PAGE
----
Once upon a not-too-long ago, there lived a little man in an old, old street. For a long time, the street was mainly populated by old, old people and the little man was able to win their friendship and trust by routinely asking them about their health, their daily movements and their daily intentions. He would even ask if they had any little odd jobs he could do for them in their homes, so that he could get to know their houses, and chat away to them until nightfall. He would also volunteer to look after their properties, look after the street, and guard all and sundry in the locality against the slightest breeze from the terrifying Ill Winds of Progress.
The old, old people tolerated the little man; for, although he was a distinctly inquisitive individual, he was a handy person to have around. Surely no robber or burglar would come near the place, when, at the first sign of a strange face, his window blinds would twitch inquisitively, or he’d tramp out into his forecourt to demand to know said stranger’s particulars or intentions. He was, the old people decided, a sort of guardian; the kind of person who could be relied upon to keep the street safe, familiar and stuck in AD 1956.
But the years passed too quickly, and soon the old people began to expire, one by one. This saddened the little man, but not as much as the arrival of the 21st century and a new generation of tenant. Soon, younger people began to inhabit the former homes of the old, old people. Every day, the little man emerged from his home, stamped his little feet on his forecourt and shifted from side to side with grievous concern. What could he do? Ah yes, he decided: he would give the younger people the benefit of his wisdom.
But, to his utter horror, he discovered these younger people, these runners-in from goodness knows where, had ideas and minds of their own. Especially the women folk. How dare they? Didn’t they know this was his roost? The new, younger people ignored him, they turned away or ran away when he approached, and, worst of all, they sniggered behind his back.
Now, he understood that these strange, new, younger people loved their new homes but he couldn’t grasp the reasons why they wanted to modernise them, and personalise them – the little man was horrified. A stranger in his own street. After years of acting as guardian to the old people and preserving their quaint way of life, progress was trespassing in his domain. His authority was slipping from his hairy little fist. He had to reassert his jurisdiction somehow.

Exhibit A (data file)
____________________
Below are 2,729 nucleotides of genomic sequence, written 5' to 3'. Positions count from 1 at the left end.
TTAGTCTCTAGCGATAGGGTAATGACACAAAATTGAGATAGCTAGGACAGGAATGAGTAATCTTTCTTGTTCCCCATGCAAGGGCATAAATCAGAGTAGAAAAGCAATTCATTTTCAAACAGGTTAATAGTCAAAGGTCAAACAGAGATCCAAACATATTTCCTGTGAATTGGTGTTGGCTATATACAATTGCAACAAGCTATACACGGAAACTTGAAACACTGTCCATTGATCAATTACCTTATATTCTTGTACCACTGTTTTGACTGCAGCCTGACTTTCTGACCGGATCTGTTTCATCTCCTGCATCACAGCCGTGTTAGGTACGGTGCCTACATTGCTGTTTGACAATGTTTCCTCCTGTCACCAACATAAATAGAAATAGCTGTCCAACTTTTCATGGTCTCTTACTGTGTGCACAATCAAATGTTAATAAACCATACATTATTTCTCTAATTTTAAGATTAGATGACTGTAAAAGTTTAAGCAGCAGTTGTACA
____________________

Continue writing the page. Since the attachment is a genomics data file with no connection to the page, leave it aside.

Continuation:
One afternoon, the little man was returning from a thirst-quenching visit to a local watering hole. He was lost in thought, particularly pleased with himself that he had avoided the local Bully who had once clobbered him for being quite particularly inquisitive. Anyway, the little man thought, the next time Bully comes anywhere near me, I’ll give him a piece of my mind.
But just as that thought passed gradually through his head, he beheld a sight that made his little feet hop from side to side. There were some large, strong-looking men working in the forecourt of the house right next door to his own. The people next door had employed some labourers to modernise their house and forecourt!
His brain whizzed and rattled around his head, trying to come up with some solution: could he stop them from working? Could he halt this attempt at progress so close to his own doorstep? He slowed his walking pace but didn’t quite realise he was still hopping from side to side in anxiety.
Just then, the little man hit upon an idea: if he couldn’t directly tell them to halt their labours, perhaps he could intimidate them into stopping. He knew exactly how he’d do it.
He shoved his little arms into his deep pockets and eventually retrieved his mobile phone – yes, he’d put it to his ear, and pretend he was having a discussion with someone. He decided that, just as he would walk past his neighbour’s forecourt wall, he would bellow something forceful and direct, something that would show these young labourers that he was a man who shouldn’t be meddled with.
He approached the wall, hearing the hard-working young men discussing the job they were doing. The little man clamped the phone to his ear.
“Yes, yes,” he said loudly, as he picked up speed with his little feet. He was pretty sure they could hear him now, so he waited a few paces until they could also see him properly, until he was almost at his own gate. Now he’d show them who was boss, now he’d prove what an assertive, commanding and formidable man he was. He took a deep breath and bellowed in his most domineering and superior voice: “Nail his ass!”
With that, he stamped his little feet up his path to his front door, and entered his house – just in time to hear the hard-working young men dissolve into a fit of uncontrollable, disrespectful laughter. The plan had failed. Sadly, he closed his front door, just as one of them called out the word “arsehole!”
The little man was rarely seen again. But that’s not quite the end of the story.
These days, on the street where he once (thought he) held such influence and respect amongst people now long gone, he is still remembered in the lives of the children. At every childhood party, the little man’s catchphrase is recalled in a well-loved parlour game – a game in which a blindfolded individual has to place the tail of a donkey on to the correct part of its bottom. The game, in that old, old street, is disrespectfully known amongst its house-proud young inhabitants as ‘Nail His Ass’.